Magua returns prejudice for prejudice, asserts the superiority of his own origins, and even pauses in his last escape attempt to sum up his hatreds: “The pale-faces are dogs! the Delaware women! Magua leaves them on the rocks, for the crows!” (338). Though no doubt emotionally satisfying, this oration is not a good career move. Where before he had kept silence and escaped, this time he makes his speech but is shot by Hawk-eye and falls like Satan, “the Prince of Darkness” (284) to whom he is earlier compared, or even an inanimate thing, “cutting the air with its head downwards” (338).
This cult of origins is where the book begins, with the Socratic “dialogue” (28) or “debate” (28), an elenchus in which opinions will be aired, respected, and perhaps complicated. Hawk-eye asserts that “I am genuine white” (31) and Chingachgook that “I am an unmixed man” (33), and so each will remain in terms of skin color and racial identity. But character develops, and the attempt to confine it within the limits of a cult of origins begins, as Julia Kristeva argues, in hatred and ends in the destruction of both others and self: “The cult of origins is a hate reaction. Hatred of those others [italics in the original] who do not share my origins” leads people to “withdraw into a sullen, warm private world, unnameable and biological, the impregnable ‘aloofness’ of a weird primal paradise—family, ethnicity, nation, race”; this reduction can end with a “[h]atred of oneself,` [italics in the original] in which individuals despair of their own qualities” (2-3) and fall into a deleterious passivity.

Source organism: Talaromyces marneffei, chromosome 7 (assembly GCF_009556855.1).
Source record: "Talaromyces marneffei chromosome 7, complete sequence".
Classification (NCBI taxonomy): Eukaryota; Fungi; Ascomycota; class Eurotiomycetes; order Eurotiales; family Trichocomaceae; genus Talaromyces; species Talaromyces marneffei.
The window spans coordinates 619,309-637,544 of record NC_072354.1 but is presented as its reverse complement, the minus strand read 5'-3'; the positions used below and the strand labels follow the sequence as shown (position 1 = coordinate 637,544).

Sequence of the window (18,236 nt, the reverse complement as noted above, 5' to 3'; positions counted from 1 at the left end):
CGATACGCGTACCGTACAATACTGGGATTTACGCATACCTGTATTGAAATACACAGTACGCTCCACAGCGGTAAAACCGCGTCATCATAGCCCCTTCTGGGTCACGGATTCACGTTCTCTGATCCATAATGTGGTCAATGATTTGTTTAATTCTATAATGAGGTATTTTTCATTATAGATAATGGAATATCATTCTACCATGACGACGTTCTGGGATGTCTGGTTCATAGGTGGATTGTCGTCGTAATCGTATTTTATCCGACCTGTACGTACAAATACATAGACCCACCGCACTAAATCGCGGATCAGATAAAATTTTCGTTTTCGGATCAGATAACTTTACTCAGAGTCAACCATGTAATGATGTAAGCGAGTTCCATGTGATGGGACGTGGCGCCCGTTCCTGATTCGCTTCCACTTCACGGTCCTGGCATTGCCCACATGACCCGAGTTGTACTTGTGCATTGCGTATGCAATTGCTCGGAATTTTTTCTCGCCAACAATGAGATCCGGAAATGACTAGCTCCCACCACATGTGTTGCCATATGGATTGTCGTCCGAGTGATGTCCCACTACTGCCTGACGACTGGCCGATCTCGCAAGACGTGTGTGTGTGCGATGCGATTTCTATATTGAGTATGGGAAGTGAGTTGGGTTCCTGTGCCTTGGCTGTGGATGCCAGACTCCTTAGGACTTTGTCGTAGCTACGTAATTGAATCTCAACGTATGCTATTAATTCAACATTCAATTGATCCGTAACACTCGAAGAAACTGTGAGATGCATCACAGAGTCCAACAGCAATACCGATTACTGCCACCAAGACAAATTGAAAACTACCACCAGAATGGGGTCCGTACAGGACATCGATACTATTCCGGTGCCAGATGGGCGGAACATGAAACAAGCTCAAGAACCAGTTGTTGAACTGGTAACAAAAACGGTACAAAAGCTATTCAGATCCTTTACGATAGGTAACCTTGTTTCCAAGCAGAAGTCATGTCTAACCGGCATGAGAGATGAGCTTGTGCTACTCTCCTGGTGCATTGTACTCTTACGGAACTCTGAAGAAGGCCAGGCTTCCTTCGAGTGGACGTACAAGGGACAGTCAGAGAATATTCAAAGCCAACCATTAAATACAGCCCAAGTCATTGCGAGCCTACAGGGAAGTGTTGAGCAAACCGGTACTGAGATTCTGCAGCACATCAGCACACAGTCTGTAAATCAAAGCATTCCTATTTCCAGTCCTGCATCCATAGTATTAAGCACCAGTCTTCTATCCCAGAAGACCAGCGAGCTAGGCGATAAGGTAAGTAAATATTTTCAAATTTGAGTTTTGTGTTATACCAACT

Cooper’s tales offer an alternative to this reductive view, occasionally embraced by some of the characters but not borne out by the narrative action. Instead of a reductive simplicity, an assertion that purity is somehow better than multiplicity or creolization, the books offer a natural aristocracy based on talent and merit, an aristocracy based not on purity but on mixture and connection, a classism that may balance and even cure racism. In The Prairie, for example, the person of the highest social class is Doña Inez de Certavallos, who will marry Duncan Uncas Middleton and thereby weave together biologically the multiple ancestries that Cooper’s books weave together culturally. In The Last of the Mohicans, moreover, Duncan Uncas Middleton’s ancestor, Major Duncan Heyward, explicitly rejects the prejudice that Hawk-eye and Chingachgook explore in their dialogue. Colonel Munro suggests that Duncan prefers Alice Munro to her older sister, Cora, because Cora is racially mixed and Duncan is “born at the south, where these unfortunate beings are considered of a race inferior to your own!” Duncan immediately replies, “Heaven protect me from a prejudice so unworthy of my reason!” (159). In “The Last of the Shechemites and The Last of the Mohicans: Race-Killing in Canaan and New Canaan,” Allan Axelrad argues cogently that Heyward inwardly shares the prejudice he outwardly decries. Cooper makes clear that, even as he speaks, Heyward is “at the same time conscious of such a feeling, at that as deeply rooted as if it had been engrafted in his nature” (159). Cooper’s “as if” makes it clear that such prejudices may be conventional and widely shared, but they are not natural, universal, and unchangeable. The same may be said of the conventions regarding light ladies and dark ladies, blondes and brunettes. Within the conventions of the romance, Duncan prefers Alice because, as a blonde, she is the more conventionally attractive, and Cora dies because she is a dark lady, and in much romantic fiction, dying is what dark ladies do, a fate suggested by the connotations of words used in Cooper’s first description of her: “The tresses of this lady were shining and black, like the plumage of the raven. Her complexion was not brown, but it rather appeared charged with the colour of the rich blood, that seemed ready to burst its bounds” (19). The connotations of ravens and extravasated blood need hardly be delineated in detail. This binary opposition between light and dark ladies in just another convention, not a law of life, and in “The Last of the Shechemites,” Allan Axelrad notes that Cooper sometimes follows the simple binary and other times does not.